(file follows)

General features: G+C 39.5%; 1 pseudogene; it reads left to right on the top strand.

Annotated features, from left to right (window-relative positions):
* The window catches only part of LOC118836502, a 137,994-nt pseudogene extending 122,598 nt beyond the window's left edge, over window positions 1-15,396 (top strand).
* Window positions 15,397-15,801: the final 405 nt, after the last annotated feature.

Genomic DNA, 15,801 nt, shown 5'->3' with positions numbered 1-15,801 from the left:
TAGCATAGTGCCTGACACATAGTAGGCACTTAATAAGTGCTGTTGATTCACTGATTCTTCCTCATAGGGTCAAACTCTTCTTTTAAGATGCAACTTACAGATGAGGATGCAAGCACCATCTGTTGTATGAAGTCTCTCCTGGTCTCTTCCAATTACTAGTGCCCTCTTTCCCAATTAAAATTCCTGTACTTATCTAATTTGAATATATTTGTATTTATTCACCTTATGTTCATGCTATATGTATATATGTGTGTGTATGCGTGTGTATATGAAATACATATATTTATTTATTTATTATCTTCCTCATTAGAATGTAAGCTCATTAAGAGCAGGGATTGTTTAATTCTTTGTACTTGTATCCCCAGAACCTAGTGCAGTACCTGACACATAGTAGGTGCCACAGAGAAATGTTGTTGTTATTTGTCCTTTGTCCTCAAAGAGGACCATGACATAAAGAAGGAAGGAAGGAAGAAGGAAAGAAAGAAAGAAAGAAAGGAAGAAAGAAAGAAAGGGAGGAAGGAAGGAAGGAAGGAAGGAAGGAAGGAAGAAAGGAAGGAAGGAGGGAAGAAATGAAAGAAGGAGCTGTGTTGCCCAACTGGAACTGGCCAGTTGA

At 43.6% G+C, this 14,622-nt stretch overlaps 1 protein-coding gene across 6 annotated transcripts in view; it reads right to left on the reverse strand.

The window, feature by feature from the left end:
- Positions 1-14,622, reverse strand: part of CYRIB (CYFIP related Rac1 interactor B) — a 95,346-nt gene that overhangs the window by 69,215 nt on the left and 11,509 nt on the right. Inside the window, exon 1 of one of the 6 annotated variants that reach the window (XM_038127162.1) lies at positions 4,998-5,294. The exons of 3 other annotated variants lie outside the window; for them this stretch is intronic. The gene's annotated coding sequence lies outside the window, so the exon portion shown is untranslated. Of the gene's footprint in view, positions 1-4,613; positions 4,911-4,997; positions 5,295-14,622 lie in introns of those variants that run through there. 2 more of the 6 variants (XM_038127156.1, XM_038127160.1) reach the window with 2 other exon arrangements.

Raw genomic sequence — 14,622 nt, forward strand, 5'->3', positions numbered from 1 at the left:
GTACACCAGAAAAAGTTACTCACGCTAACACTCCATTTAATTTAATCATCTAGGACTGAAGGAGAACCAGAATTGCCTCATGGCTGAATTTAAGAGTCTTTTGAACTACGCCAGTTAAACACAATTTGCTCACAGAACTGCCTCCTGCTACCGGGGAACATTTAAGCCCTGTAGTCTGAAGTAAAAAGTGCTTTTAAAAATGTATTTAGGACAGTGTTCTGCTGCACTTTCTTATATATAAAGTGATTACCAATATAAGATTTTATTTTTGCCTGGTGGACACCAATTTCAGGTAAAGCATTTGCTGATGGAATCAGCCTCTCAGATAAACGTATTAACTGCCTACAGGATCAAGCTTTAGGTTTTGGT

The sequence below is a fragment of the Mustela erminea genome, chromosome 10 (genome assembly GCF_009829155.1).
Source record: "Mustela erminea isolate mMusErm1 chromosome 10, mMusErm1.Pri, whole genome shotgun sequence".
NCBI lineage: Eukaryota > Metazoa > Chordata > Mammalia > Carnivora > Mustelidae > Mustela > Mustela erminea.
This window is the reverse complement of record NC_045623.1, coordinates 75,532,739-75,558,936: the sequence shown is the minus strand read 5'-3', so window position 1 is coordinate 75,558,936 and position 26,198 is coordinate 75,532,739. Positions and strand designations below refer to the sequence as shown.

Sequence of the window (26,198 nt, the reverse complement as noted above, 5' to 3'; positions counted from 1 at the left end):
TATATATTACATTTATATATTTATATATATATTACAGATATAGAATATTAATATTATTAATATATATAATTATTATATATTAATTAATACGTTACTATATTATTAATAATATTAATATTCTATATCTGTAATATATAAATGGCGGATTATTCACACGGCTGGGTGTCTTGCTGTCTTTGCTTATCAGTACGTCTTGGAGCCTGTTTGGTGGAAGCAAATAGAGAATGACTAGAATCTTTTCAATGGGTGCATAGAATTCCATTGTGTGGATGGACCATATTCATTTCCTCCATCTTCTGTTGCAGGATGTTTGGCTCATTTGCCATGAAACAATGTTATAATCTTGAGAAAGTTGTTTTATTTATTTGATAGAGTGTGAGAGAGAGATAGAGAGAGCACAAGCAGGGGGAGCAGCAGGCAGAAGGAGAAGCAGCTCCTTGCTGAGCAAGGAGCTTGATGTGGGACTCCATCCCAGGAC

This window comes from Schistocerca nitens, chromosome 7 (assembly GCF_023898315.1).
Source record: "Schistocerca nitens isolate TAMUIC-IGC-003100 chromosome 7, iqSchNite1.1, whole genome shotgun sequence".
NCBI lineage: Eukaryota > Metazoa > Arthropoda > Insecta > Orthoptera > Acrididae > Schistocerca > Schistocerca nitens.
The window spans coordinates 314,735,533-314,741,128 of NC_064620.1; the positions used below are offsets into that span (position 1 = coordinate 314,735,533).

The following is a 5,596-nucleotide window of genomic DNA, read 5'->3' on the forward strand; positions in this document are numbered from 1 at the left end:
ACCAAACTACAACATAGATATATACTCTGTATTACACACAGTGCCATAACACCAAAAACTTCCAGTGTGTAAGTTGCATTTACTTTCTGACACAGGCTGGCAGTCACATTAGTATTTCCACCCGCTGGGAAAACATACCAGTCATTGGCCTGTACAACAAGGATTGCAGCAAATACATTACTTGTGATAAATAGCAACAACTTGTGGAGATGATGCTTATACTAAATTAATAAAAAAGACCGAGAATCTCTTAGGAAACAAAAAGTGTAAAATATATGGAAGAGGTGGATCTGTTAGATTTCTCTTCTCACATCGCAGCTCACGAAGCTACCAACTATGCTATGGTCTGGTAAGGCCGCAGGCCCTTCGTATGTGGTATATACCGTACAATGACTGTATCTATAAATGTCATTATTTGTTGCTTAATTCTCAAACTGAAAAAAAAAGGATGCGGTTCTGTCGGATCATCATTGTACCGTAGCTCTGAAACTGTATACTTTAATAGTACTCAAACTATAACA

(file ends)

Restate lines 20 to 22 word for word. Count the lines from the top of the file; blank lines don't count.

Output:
NCBI lineage: Eukaryota > Metazoa > Arthropoda > Insecta > Orthoptera > Acrididae > Schistocerca > Schistocerca nitens.
The window spans coordinates 314,735,533-314,741,128 of NC_064620.1; the positions used below are offsets into that span (position 1 = coordinate 314,735,533).

The following is a 5,596-nucleotide window of genomic DNA, read 5'->3' on the forward strand; positions in this document are numbered from 1 at the left end: